6. What you just said was exactly what I thought after making the decision to watch the video. Was I concerned for my own heart? Yes, before hand. After, I was much more concerned that what is shown in this video is protrayed and accepted as “normal” – hey, kids! If you are normal (like the rest of us) here’s what life looks like. Or to paraphrase the opening monologue – Life has lots of really bad stuff, but you might have some fun along the way, so the abuse, poverty and hopelessness is all worth it, as long as the sex and drugs are good – cuz that’s “love”. That’s the best I can hope for? Well shoot! I can hit that without trying very hard at all! Pass the beer!

  7. As a volunteer youth leader with my church youth group, while working full time in social services, I have faced much, if not all, of the situations/activities through some of the individuals I work with. Most of the time, the youth/children that I work with only truly ever accept anything I have to say by first showing them that I care. In their minds, I only truly care/love them if I know deeply what they have done and what has been done to them, and even knowing all the gritty, dirty details, still love and care about them as a unique and individual person. Loving them despite what they have done or the choices they have made, only then do they start really listening to what you have to say. While not condoning the actions, don’t let the actions shadow the belief I have in them as a uniquely special individual with a reason to be here. At least this has been my experience, less judging with more loving.

  8. Amen! Sometimes we really need to see what is going on! We need to keep ourselves centered in Christ so we can help our kids & friends get there too! Sometimes, alot of the times even, we need to know what they are going through by seeing/hearing/understanding what they are faced with. it’s just a fact. i’m thankful we have those willing to scope these things out for us.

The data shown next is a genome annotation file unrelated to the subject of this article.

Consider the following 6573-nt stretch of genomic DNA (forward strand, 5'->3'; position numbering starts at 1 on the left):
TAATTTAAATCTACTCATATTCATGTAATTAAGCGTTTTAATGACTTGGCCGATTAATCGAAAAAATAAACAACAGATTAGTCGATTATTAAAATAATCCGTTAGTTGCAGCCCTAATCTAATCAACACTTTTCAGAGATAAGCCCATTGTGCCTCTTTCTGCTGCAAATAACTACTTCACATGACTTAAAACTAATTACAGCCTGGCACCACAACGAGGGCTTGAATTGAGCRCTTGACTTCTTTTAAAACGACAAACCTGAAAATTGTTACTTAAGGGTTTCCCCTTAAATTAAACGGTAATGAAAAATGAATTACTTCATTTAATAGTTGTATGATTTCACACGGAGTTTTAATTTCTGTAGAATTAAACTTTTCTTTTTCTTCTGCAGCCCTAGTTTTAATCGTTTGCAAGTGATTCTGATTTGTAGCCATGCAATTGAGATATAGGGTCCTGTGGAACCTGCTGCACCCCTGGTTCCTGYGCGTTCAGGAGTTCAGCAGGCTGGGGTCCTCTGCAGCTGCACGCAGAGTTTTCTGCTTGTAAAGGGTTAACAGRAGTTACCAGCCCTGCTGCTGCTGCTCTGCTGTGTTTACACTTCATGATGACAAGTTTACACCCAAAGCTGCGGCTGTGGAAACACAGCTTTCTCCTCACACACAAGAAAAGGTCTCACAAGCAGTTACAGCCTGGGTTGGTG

9. Chris Desgroseillier

    Thanks for following through after some rough criticism for the post. Stay with it. We need to be aware of the everyday hurdles that our young people experience. How can we help if we don’t have a clue what they are going through. How can we say that we care for them if we don’t care to know what they face everyday. It seems that people can get so wrapped up with what is happening inside the church that they forget that they need to be engaging the culture around them. Being missional has much to do with being informed with the surrounding culture and then entering it. We need to be in it but not of it. We can be afraid that we will get contaminated in some way, but that is not what Christ did. He didn’t watch from afar. He didn’t deny our reality. We need to remember that it is the light that displaces the darkness and not the other way around. Keep it coming!

  10. Pingback: My coffee shop playlist (part 2 of 2) | interlinc